Sunday, March 19, 2017

procured HR 6246 (Halifax)

The Burke-Gaffney robot tagged the multi-star system HR 6246 aka in Σ2103 Hercules, centring on Tycho 00974-0733 1.

multi-star system HR 6246 in luminance

Luminance only, 6 seconds subexposures, 10 stacked shots. FITS Liberator, GIMP. North is up; east is left.

When I first viewed this system on the evening of 22 May '15, I did not spot the C star. While B is too close to bright A in the image, C is obvious at the 4 o'clock position (i.e. south-west), close, with D, away, at 7 o'clock (or south-east).

Saturday, March 18, 2017

think I got HJ 3318 (Halifax)

Asked the BGO robot to aim at GSC 02509-0146 near where I thought the neglected double star HJ 3318 might be. In Leo Minor. Thar she blows.

neglected double-star HJ 3318 in luminance

Luminance only, 3 seconds subexposures, 10 stacked shots. FITS Liberator, GIMP. North is up; east is left.

I selected this pair from the Washington Double Star database. A is to the south; B to the north.

HJ 3318 is listed in the WDS as having a theta value of 340 and rho of 24.8. This is very close to the numbers in SkyTools 3 Pro: PA 340° Sep 24.00" (as of 1906). The Interactive Atlas chart displays the stars with the correct orientation and spacing. The chart is nearly a perfect match to the image.

In the Object Information box, ST3P says A is magnitude 11.03 and B 9.7. That doesn't seem right. On hovering over the stars in the chart, the numbers are 11.0 and 11.9. The chart shows A as slightly brighter. The WDS says they are mag 9.3 and 9.7 stars. The image gives the impression that B is very slightly dimmer than A. The stars in the image closely match the brightnesses of TYC 02509-0907 1 (11.17) and TYC 02509-0844 1 (11.61) to the north. This leaves me with the impression that the WDS magnitudes are incorrect.

The big issue, it seems, is the location. WDS says the pair is at RA 10:02.7 and Dec +36:15. ST3P shows the pair at RA 10:03:42.8 and Dec +36:15:06 (J2000). If I had to say, it looks like the original entry had a transcription error in the Right Ascension, 2 minutes instead of 3. The stars in the image match ST3P. They are between J100338.4+361610 (to the north-west) and J100344.9+361424 (to the south-east).

imaged 15 Mon (Halifax)

BGO captured multi-star system 15 Monocerotis, aka Σ950, centered on GSC 00750-1865. I viewed this system in early-April '13 but did not identify all of the elements.

multi-star system 15 Mon in luminance

Luminance only, 2 seconds subexposures, 10 stacked shots. FITS Liberator, GIMP. North is up; east is left.

The B star is too close to bright A to split, unfortunately.

C is deliciously close to A, to the north.

D is easily spotted to the right of C, north-west of A. It is very faint. I had not seen this before.

Not sure what to say about E. There certainly seems to be a magnitude 11 star is the correct place. But SkyTools 3 Pro says the variable V343 Mon is south of E. Nothing shows in the image. Perhaps SkyTools is wrong in showing 2 stars; maybe there's only 1 and it is the variable and it was quite dim when I looked before.

F and G are south of E, brighter than E. F is on the east while dimmer G is to the west. This pairing is well away from AB to the south-west. F is slightly further away than E.

South-east of AB is the touching, unequal pairing of H and I.

South-west of HI is J, almost due south of AB. J appears the same mag as G. This star is also known as D11.

K is north-east of AB, opposite E, slightly closer than E. K is dimmer than G but brighter than C.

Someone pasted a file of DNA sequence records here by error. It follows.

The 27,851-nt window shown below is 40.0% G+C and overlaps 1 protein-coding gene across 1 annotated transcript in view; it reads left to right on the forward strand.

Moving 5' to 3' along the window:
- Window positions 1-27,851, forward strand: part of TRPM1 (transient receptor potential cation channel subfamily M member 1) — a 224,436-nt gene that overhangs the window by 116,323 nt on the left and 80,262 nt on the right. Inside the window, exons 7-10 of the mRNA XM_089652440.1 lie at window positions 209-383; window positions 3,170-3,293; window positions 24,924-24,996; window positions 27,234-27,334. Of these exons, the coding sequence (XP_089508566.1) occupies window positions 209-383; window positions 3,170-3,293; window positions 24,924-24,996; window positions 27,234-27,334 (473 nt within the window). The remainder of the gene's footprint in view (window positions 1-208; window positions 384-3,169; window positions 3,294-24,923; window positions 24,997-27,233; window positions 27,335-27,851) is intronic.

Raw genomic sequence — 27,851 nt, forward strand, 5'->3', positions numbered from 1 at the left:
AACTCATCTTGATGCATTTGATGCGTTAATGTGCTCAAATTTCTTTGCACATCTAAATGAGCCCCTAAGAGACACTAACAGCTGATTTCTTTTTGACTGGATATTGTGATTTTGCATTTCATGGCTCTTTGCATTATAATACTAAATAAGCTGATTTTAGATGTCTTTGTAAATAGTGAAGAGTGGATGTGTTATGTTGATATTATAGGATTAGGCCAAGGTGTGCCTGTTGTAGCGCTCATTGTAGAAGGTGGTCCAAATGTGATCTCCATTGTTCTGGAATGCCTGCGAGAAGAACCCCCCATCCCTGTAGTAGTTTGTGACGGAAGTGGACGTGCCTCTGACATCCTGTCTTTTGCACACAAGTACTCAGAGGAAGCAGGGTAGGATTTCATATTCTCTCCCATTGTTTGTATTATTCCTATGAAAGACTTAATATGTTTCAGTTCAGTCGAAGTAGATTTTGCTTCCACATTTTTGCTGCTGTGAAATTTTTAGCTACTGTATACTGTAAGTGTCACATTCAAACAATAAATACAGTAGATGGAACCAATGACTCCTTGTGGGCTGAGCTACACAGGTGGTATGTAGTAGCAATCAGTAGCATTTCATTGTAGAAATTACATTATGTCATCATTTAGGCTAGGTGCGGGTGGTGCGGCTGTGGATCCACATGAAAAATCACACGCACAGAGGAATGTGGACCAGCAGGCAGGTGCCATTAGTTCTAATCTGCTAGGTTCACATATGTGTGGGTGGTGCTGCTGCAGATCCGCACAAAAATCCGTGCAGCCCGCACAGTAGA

L and M are the close pair of equal stars to the east-south-east of AB. They also seem the same brightness of G. The M star appears to have another designation: Σ952.

N is south of HI. It is much dimmer. I had not seen N before.

O is due east of N. Very slightly brighter than N. aka V810 Mon.

Finally, U is to the north of A, B, and C. U looks to be the same magnitude as N. aka JRN 30.

That was awesome. Spotted 2, possibly 3, more stars of this interesting system.

To the east-south-east of the 15 Mon system is the bright triangle of HD 262066. This is a quad. A and B are on top of one another at the south apex and not splittable in the image. Too bad. I did not split them in 2013. This will remain on the View Again list. C is the west point and is brighter. D is north-east of HD 262066 AB.

To the south-west of 15 Mon is V684, a quintuple. A, B, and C, form a compact triangle. D is to the south-east of A, slightly dimmer than the primary. E is to the north-east of A, about the same separation as AD. E is dimmer than C.

captured 1 Cam (Halifax)

The Burke-Gaffney BGO robot imaged 1 Camelopardalis for me, centred on Tycho 03732-0038 1. A multi-star system in my View Again list. Also known as DL Cam and Σ550.

multi-star system 1 Cam in luminance

Luminance only, 4 seconds subexposures, 10 stacked shots. FITS Liberator, GIMP. North is up; east is left.

1 Cam is a triple, according to SkyTools 3. The A or primary star is the brightest star in the field, of course. B is also bright, to the north-west of A. I estimated 1 magnitude different; ST3P concurs.They are very tight; in this image, B touches A. C is much dimmer and well away to the south-west.

imaged Messier 40 (Halifax)

It looks like I first viewed M40 (Messier 40, Winnecke 4) in July 2010. It seems the wide equal pair did not make a big impression on me. Still, I thought it might be fun to image it with the BGO 'scope, while the Moon was bright.

In preparing for the target, I noted orange star 70 UMa nearby. I decided to include it. For the first time, I tried the offset function with the robotic telescope commands. I told it to shift -15% in RA and -15% in Dec. It worked. 70 Ursae Majoris is at the bottom edge of the image.

double-star Messier 40 in luminance

Luminance only, 3 seconds subexposures, 10 stacked shots. FITS Liberator, GIMP. North is up; east is left.

There are hints of the faint nearby galaxies. Due west of the double star is the canted oval of NGC 4290. Beyond it: the smaller oval smudge of NGC 4284. Surprising, in a 3 second shot.


I didn't see this at first but SkyTools showed a small round galaxy to the west of the bright star. It's MCG 10-18-27 at magnitude 15.7 (in B). It is amazing to me that it is visible in such a fast exposure!

Thursday, March 16, 2017

OK away

Heard that SpaceX got away OK. Another launch from pad 39A, this time for the EchoStar 23 satellite.

SpaceX early morning launch from Florida

There was no planned retrieval of the first stage for this mission.